Too Much TV and Computer Use By Children Cause Academic Blunt ─ Research

Jean Philbert Nsgengimana, former Minister of Youth and ICT demonstrates a computer program to a pupil during the Africa Code Week. Children’s exposure to the computer should be limited 

Children who watch television or use computers for many hours risk blunting their academic performance, a new research warns.

The research results published on 4th September 2020 indicate that children aged 8 to 9 years old who watch more than two hours of television daily or spend more than one hour a day on a computer drop in academic performance, after two years.

The Murdoch Children’s Research Institute (MCRI), the Austrian based researchers noted that the effects of electronic media on physical and mental health have received much attention but this new research linked its use to academic performance.

The research results are out when children in Rwanda and in many countries across the world have been advised by the ministry of education to shift o online programs to avoid further spread of COVID-19.

The research results showed that heavy television use at 8 to 9 years old negatively affects reading and heavy computer usage by children causing a similar loss in numeracy(math).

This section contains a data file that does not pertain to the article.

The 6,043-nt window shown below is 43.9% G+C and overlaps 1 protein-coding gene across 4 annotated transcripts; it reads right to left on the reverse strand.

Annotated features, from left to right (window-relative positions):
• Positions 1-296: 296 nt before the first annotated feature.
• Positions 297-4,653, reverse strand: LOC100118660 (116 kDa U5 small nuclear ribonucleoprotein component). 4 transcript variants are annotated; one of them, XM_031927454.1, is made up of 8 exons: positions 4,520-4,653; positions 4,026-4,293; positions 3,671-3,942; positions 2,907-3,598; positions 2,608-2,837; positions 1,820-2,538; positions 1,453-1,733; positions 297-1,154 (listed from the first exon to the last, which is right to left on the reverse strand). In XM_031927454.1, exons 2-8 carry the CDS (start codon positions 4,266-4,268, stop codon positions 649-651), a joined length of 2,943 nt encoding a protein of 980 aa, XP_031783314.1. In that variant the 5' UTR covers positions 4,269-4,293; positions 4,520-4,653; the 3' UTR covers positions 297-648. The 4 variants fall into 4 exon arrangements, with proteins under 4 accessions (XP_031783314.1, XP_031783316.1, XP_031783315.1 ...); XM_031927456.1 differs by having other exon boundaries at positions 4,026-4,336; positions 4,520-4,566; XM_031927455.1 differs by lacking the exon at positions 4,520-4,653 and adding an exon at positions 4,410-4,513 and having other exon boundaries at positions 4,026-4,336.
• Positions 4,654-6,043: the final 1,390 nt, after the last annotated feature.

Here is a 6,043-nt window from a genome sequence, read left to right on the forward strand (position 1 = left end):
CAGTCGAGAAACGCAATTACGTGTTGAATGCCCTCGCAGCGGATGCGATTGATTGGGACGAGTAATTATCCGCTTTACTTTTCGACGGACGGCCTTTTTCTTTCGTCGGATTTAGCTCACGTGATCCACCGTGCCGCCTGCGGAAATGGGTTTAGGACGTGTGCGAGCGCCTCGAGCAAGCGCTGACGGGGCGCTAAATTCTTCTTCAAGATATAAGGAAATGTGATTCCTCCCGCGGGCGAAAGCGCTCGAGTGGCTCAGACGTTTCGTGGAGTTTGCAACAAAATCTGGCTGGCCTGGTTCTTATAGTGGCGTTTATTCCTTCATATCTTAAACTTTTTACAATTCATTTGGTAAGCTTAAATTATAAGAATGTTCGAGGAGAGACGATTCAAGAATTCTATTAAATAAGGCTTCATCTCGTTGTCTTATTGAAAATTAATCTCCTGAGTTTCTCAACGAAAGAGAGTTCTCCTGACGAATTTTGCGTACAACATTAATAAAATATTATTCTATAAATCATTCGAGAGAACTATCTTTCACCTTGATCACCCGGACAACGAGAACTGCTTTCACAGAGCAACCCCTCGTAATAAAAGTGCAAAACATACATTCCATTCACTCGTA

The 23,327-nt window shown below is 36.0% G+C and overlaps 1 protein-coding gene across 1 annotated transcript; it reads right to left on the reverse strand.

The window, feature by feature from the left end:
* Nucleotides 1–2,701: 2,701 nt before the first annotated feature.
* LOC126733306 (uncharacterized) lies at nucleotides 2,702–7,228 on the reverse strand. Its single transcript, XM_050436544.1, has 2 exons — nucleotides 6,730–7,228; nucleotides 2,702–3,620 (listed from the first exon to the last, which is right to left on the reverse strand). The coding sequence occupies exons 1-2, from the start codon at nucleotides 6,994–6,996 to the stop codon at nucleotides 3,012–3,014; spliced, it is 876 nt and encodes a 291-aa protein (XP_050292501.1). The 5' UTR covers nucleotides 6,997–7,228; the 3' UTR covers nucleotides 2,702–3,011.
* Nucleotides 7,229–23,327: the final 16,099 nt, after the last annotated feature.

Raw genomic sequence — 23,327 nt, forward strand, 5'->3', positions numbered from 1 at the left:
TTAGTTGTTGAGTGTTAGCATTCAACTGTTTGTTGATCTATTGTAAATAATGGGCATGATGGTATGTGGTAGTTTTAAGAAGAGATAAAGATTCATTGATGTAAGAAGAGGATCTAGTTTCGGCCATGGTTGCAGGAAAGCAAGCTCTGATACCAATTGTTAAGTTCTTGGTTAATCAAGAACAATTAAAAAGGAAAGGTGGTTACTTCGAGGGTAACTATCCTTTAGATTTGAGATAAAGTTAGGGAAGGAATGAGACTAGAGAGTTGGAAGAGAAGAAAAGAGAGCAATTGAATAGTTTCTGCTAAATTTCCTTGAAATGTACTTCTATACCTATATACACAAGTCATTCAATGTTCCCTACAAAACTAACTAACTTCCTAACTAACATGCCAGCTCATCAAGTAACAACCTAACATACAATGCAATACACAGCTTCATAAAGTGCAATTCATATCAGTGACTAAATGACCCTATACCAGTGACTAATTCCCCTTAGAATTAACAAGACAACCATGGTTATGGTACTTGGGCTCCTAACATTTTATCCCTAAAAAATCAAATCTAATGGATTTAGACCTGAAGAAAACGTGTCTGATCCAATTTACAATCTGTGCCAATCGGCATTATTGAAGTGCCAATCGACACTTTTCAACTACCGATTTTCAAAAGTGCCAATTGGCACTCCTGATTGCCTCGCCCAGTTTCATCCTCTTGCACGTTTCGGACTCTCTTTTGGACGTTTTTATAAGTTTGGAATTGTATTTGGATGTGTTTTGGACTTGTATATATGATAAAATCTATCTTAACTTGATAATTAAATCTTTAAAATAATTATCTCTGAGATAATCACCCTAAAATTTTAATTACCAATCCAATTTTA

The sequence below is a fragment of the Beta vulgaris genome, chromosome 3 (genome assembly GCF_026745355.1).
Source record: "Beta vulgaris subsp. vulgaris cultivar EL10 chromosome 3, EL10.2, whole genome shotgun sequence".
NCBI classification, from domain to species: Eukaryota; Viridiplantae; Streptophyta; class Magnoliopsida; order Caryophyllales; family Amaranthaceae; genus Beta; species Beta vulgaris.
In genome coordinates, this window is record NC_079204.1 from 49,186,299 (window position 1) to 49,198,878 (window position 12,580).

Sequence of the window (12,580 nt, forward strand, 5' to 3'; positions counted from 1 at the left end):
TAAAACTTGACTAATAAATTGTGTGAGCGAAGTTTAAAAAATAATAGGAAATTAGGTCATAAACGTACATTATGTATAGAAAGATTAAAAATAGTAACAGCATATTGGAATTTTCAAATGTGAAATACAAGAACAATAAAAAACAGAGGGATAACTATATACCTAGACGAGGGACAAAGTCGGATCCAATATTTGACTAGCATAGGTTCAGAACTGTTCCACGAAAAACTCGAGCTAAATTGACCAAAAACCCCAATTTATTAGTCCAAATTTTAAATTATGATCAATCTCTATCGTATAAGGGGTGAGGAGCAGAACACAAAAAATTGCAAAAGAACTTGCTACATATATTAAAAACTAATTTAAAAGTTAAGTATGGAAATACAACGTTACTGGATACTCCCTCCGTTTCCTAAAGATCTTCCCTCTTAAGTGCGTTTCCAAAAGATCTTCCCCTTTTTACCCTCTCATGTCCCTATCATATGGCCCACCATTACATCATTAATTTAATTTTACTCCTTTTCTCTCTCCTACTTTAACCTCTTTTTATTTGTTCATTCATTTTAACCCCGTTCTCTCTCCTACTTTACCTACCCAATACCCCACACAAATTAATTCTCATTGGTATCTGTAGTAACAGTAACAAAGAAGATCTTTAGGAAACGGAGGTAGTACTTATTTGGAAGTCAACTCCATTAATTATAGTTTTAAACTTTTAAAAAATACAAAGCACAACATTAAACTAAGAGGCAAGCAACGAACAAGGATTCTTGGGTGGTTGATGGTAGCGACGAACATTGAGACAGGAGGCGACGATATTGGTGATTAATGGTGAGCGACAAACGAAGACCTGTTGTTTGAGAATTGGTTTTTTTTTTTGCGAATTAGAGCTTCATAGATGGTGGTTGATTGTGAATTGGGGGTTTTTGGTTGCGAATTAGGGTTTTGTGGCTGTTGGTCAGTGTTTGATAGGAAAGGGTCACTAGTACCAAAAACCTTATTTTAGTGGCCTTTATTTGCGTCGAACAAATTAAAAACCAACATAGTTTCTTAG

According to the research, MCRI  researchers in Australia recruited 1,239 children from the Childhood to Adolescence Transition Study (CATS) whose academic performance was measured in Grade 3 and later in Grade 5(primary school) using the National Assessment Programme – Literacy and Numeracy (NAPLAN) results.

Research results indicated that Grade 3(equivalent to primary four) students who watched more than two hours of TV a day or used a computer for more than one hour a day lowered performance by  12-points in reading and numeracy when they joined Grade 5 level (primary six)  compared with their peers who spent less time on TV and computers.

Research also indicated that watching more than two hours of TV a day in primary six/grade 5  was associated with 12-point lower in math and reading scores, and using a computer for more than one hour a day with a 14-point lower math result than their peers.




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